© 2011 MLB Advanced Media, L.P. All rights reserved.
09/12/01 8:25 PM ET
The day after: White Sox coach recalls collapse
By Patrick O'Connell / MLB.com
This story was originally published on MLB.com in 2001.
Art Kusnyer has seen it all.In a telephone conversation Wednesday evening with the Chicago White Sox bullpen coach aboard a chartered bus outside Akron, Ohio, Kusnyer spoke about Tuesday's tragic events in New York City, the morning the Sox were to start a three-game series at Yankee Stadium. "My wife called me and asked if I saw that a plane hit one of the (World Trade Center) towers," Kusnyer said. "We had gotten in late the night before and I was still sleeping, so I turned the TV on and I saw the replay. I said to her that it looked like more than a single-engine prop plane running into the building. "We were talking and I was walking around the room, looking out the window and she told me another plane just hit the second tower," he said. "I ran to the TV and saw it. I knew it had to be a terrorist attack." After the 55-year-old Ohio native saw the second commercial airliner hit the South tower, curiosity got the better of the Sox coach and headed to the streets of New York to see first-hand what was unfolding. "After I hung up with her, I got dressed, went downstairs," he said. "I knew where we are at, about two miles from the building, that this all happened near us. I went outside and walked some and saw smoke from an opening at the first street I passed. At the second street and saw all these people standing around. You could see just the one building, the first one collapsed, and I said to myself 'My God, this is just brutal.'" It got worse. Looking down Fifth Avenue, Kusnyer saw the second tower buckle and fall. "All of a sudden, the whole tower just collapsed," he said. "I was thinking about all the people in the building, all the fireman and police that were probably inside. It was devastating. It was like a movie, and when you see it on TV is looks all cool, but when you see it in real life, the reality is shocking." Unfortunately for Kusnyer, this was not the first time the former Major League catcher witnessed a disaster that stopped baseball. As bullpen coach for the Oakland Athletics, Kusnyer was involved in the earthquake that rocked the San Francisco Bay Area on Oct. 17, 1989. "I was there with the A's when we had the earthquake during the World Series," he said. "That was a real tragedy, too. That was a natural disaster and everyone was concerned for the city of San Francisco and the surrounding areas. We were worried about our own safety, our families safety and everyone else -- just like we are right now. According to Kusnyer, neither the team or any members of players families that were in the city, were ever in serious danger in their midtown hotel. "Everyone was concerned about what was happening," Kusnyer said. "We had a couple of bomb threats because we were staying right next to Grand Central Station. (General Manager) Ken Williams was on the phone constantly to get us out of there, talking with Major League Baseball and (Commissioner) Bud Selig. He was just trying to get us to safety. "We had to wait until the next day to do anything at all," he added. "Most of the guys were hanging around in the lobby. When you are in a real-life situation like that, baseball is secondary. Lot of guys had the families their, their wives and whomever, and they were just wandering the hotel." Now, Kusnyer said, the team is talking to various family members and trying to get their minds off the tragic events by watching a movie on the bus back to Chicago. "I was very impressed by the people of New York, with all the medical workers and people lending a hand," he said. "I love going to that city. My heart goes out to all the people of that city, the policeman, fireman and everyone on the scene -- especially, all the families who lost loved ones in the tragedy. When I saw the building collapse, I was just praying that people were able to get out."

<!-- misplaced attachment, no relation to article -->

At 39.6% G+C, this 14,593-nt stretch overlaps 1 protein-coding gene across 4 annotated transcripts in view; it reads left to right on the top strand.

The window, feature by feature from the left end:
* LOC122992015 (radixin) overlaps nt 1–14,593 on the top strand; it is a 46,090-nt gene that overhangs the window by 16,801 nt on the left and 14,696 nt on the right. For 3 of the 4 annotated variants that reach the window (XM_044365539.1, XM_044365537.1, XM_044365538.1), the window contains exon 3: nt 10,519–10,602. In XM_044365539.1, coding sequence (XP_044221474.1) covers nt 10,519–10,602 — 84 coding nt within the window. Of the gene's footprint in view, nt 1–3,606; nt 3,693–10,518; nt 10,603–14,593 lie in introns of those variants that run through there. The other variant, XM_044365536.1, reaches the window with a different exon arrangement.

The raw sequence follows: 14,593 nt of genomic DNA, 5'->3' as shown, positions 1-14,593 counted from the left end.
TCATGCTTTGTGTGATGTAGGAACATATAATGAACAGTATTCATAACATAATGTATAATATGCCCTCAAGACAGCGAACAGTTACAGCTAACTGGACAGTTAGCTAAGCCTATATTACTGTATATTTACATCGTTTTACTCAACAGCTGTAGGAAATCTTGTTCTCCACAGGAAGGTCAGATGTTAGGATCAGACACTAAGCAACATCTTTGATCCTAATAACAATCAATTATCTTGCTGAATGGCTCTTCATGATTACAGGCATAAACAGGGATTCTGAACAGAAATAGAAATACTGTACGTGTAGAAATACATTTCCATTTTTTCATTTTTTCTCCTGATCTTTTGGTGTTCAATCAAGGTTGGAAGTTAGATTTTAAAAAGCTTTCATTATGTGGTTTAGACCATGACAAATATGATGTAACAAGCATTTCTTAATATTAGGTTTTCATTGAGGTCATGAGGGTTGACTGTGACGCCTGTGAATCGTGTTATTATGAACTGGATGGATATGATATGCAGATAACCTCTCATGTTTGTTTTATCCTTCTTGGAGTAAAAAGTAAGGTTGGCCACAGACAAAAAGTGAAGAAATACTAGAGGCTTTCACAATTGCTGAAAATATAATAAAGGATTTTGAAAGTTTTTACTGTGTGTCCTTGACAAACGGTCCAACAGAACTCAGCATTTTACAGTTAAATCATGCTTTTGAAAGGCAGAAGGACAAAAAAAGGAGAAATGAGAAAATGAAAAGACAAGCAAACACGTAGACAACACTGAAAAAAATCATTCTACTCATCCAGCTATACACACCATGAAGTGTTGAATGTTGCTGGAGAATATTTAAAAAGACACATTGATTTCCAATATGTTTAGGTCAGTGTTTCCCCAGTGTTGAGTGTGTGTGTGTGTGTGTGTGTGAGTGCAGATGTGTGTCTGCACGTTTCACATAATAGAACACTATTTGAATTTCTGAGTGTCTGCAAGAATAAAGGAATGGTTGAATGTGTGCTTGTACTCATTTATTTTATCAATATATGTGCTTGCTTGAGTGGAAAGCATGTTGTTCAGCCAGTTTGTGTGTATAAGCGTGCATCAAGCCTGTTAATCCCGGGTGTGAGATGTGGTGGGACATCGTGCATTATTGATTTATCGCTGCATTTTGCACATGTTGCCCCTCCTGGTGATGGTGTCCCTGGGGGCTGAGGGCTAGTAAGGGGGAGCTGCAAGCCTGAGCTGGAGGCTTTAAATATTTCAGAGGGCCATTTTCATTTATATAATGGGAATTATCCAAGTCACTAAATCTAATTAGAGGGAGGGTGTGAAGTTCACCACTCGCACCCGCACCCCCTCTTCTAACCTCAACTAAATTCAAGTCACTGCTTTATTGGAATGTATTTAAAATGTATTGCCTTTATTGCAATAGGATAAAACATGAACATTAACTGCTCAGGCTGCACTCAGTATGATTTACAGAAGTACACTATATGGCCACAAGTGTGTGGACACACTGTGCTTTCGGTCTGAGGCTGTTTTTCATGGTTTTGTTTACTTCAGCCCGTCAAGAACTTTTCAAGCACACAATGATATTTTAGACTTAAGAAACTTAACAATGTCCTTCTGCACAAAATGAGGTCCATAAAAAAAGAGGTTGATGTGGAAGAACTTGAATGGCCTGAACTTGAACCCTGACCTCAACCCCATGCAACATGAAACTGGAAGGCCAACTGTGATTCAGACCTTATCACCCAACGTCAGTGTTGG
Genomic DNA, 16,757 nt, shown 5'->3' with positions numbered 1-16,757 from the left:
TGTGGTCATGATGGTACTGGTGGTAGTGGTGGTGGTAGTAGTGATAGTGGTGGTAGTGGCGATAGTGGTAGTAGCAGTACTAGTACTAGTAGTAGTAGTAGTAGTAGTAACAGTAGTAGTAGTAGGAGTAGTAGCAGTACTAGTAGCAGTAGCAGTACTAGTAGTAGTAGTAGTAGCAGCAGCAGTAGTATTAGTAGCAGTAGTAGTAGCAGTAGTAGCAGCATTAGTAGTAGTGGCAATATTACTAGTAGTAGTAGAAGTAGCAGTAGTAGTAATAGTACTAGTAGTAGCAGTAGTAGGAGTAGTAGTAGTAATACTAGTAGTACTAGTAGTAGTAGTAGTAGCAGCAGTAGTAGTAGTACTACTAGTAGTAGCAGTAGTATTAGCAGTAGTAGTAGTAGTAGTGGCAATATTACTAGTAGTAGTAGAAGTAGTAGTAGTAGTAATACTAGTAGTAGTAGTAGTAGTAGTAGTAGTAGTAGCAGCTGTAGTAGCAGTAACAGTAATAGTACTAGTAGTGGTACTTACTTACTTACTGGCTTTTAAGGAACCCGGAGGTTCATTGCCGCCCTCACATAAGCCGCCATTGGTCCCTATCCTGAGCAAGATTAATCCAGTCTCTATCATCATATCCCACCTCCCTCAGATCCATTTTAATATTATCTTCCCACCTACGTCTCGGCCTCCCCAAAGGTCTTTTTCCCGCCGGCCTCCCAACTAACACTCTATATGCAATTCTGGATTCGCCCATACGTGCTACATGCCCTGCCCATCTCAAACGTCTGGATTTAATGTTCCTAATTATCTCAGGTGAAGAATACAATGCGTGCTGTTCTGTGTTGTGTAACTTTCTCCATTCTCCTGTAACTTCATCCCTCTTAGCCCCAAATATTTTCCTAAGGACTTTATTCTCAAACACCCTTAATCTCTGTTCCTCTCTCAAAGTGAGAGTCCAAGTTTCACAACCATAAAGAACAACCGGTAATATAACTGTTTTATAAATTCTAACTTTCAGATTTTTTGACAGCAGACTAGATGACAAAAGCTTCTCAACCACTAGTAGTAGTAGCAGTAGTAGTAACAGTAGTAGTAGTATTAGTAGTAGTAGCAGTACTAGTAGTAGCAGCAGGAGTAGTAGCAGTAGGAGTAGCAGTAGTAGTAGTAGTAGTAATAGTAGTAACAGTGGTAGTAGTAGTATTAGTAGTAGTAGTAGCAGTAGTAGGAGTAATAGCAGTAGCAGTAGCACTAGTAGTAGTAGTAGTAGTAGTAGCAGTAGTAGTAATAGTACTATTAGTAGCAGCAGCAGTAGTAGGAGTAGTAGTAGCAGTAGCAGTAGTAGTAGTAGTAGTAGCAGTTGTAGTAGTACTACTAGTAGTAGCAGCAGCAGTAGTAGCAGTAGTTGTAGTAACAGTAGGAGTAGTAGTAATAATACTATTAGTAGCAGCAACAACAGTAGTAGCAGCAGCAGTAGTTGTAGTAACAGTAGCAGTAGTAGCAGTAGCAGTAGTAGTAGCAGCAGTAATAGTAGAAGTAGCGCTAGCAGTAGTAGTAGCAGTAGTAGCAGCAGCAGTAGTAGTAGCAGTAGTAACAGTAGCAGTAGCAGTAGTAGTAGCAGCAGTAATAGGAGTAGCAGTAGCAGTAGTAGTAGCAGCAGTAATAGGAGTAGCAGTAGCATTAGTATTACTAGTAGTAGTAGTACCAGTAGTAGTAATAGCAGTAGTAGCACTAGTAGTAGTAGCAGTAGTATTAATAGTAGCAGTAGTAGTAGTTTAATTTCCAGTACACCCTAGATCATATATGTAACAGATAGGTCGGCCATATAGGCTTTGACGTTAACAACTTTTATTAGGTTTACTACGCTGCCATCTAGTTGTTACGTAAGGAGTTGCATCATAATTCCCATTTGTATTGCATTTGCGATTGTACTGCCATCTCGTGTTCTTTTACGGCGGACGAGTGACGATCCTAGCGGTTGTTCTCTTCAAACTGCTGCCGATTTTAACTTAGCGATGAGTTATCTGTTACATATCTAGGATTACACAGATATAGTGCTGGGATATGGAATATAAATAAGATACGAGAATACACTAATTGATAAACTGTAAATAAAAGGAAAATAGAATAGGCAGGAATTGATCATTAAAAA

Patrick O'Connell is the site reporter for whitesox.com This story was not subject to the approval of Major League Baseball or its clubs.